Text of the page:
Collaging Time - intertwined connections between personal and and collective memories

Hangfeng Chen explores the potency of reappropriating archival materials (footage and image) with narratives to establish and question his position as a visual artist and filmmaker. He considers found archival materials as collective memories, while his own materials are personal memories. He collages the two as a method of thinking and storytelling: memories are often fragmented and incomplete, and collage is a means to speculate on how personal and collective memories could be interconnected. His research interests include 'exoticism', invasive species, Covid-19 and the absurdity of human exceptionalism. His work draws on archival materials from the pre-discovery Chinese voyages in the 15th century and the Dutch Golden Age to the found images of Neo-colonialism in Africa.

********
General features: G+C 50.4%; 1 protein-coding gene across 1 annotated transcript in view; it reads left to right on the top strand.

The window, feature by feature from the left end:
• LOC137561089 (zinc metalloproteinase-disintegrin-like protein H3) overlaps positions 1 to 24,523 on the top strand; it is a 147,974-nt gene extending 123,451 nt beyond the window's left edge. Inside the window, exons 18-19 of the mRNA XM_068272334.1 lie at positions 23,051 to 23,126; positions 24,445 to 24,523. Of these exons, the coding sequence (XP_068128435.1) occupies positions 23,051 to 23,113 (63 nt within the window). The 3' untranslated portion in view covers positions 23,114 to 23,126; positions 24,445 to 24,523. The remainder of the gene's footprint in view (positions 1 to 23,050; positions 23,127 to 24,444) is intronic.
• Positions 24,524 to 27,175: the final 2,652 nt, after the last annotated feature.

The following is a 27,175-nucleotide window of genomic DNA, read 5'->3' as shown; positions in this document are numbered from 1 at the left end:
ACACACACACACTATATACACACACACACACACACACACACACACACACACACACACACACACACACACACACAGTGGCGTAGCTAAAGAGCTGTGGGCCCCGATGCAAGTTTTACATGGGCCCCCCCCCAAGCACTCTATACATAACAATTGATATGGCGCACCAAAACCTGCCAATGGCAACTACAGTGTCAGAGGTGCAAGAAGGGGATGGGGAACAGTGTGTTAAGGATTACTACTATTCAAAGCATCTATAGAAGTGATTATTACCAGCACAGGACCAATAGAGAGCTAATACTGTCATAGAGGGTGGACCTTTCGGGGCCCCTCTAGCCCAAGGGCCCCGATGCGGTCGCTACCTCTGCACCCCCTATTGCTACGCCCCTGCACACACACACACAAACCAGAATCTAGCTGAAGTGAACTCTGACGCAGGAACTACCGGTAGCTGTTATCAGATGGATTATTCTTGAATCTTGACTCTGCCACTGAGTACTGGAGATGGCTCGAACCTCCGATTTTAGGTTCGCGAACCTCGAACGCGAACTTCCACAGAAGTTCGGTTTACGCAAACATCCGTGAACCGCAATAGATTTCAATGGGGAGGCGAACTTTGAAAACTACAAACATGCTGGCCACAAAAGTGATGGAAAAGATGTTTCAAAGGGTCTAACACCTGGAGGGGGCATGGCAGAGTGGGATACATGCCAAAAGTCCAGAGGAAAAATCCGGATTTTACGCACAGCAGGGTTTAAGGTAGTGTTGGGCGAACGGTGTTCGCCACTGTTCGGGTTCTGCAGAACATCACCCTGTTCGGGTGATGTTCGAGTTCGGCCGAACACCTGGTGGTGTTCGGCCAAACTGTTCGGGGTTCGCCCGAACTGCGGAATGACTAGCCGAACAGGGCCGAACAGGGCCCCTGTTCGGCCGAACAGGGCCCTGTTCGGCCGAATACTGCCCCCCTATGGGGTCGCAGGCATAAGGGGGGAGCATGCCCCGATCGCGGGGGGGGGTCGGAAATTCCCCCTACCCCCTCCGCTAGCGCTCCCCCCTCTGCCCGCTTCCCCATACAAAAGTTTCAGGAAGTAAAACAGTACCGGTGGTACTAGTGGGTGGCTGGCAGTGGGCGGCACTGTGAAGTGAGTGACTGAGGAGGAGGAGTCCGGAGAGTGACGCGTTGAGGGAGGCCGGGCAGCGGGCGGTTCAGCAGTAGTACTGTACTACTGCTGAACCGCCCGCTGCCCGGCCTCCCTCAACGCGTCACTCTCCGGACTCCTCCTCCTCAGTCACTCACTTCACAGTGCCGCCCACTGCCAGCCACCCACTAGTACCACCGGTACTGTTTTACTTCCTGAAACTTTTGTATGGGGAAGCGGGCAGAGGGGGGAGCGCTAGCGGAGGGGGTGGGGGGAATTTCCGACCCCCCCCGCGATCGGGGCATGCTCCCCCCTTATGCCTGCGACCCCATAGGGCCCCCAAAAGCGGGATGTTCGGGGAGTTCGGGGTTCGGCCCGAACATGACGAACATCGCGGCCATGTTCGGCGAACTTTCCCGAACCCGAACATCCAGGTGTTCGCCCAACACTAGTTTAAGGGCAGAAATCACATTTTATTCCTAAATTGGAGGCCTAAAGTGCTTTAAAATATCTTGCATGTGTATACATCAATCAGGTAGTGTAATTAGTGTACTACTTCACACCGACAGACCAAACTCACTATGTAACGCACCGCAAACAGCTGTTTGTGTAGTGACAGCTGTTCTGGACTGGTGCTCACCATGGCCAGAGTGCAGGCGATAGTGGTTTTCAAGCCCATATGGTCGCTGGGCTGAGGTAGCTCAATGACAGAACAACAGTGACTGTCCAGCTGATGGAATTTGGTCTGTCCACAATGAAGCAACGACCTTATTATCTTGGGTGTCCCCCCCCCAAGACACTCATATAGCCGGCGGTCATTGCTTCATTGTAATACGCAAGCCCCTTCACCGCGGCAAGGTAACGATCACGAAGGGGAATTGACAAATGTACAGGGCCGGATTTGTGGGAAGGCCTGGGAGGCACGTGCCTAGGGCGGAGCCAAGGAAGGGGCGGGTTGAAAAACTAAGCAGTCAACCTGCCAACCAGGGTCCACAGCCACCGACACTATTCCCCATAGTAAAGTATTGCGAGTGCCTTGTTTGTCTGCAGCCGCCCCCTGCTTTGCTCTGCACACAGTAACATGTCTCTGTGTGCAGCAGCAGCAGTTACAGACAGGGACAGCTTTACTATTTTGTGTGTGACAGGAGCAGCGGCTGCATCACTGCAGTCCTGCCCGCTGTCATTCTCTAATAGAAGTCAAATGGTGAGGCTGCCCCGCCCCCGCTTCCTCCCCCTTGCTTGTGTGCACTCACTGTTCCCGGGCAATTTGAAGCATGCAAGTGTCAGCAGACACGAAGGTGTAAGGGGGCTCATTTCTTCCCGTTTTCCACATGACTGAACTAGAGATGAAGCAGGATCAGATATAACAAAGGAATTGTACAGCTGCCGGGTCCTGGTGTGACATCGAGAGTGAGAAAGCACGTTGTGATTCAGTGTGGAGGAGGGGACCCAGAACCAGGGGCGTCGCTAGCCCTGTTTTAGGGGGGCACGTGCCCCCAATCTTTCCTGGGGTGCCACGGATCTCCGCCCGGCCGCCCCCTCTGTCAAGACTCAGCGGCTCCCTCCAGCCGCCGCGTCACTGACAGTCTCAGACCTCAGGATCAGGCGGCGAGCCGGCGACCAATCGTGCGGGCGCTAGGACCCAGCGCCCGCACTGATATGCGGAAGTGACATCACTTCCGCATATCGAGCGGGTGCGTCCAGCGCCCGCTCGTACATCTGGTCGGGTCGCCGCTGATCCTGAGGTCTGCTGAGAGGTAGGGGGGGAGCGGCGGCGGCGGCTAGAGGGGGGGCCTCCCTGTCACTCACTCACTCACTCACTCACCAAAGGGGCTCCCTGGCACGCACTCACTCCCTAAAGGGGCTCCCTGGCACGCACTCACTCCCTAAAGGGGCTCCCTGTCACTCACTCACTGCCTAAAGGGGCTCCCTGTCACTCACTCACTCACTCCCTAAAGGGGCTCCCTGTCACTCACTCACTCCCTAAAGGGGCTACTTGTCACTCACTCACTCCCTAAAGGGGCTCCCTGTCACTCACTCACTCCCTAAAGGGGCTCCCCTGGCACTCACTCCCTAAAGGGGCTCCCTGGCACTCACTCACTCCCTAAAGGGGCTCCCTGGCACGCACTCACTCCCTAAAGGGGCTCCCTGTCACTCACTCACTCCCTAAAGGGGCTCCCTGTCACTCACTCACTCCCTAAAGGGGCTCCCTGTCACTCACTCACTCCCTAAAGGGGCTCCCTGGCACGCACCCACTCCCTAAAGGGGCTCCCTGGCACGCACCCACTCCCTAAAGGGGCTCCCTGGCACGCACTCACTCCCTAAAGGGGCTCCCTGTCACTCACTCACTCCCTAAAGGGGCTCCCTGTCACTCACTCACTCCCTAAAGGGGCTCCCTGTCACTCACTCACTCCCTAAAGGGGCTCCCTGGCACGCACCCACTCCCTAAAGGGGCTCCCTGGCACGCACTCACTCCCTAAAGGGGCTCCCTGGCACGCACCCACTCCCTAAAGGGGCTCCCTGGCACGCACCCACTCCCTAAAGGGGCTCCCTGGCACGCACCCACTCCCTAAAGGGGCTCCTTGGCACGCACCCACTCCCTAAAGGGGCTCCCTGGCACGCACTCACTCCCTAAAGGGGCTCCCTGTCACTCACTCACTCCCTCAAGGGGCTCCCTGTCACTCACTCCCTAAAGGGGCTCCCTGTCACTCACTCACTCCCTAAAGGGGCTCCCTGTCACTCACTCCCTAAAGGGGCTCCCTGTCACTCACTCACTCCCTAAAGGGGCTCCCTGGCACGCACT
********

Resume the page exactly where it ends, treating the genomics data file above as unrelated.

The research into the concept of 'exoticism' served as a catalyst for the ongoing project The Intertwined Dream. Herein, the filmmaker constructs a dream narrative that allows his consciousness to rove between the body of a chameleon and his own self. Navigating both childhood memories and recent experiences, the work moves from oceanic voyages to the Pre-discovery Map of Africa. Eventually, both the filmmaker and the viewer find themselves immersed in a trance-like state, amidst a collage of glitches interwoven with previously-encountered imagery. Using multilayered montage, animation, and aural storytelling, the project explores the interconnectedness among diverse historical temporalities.



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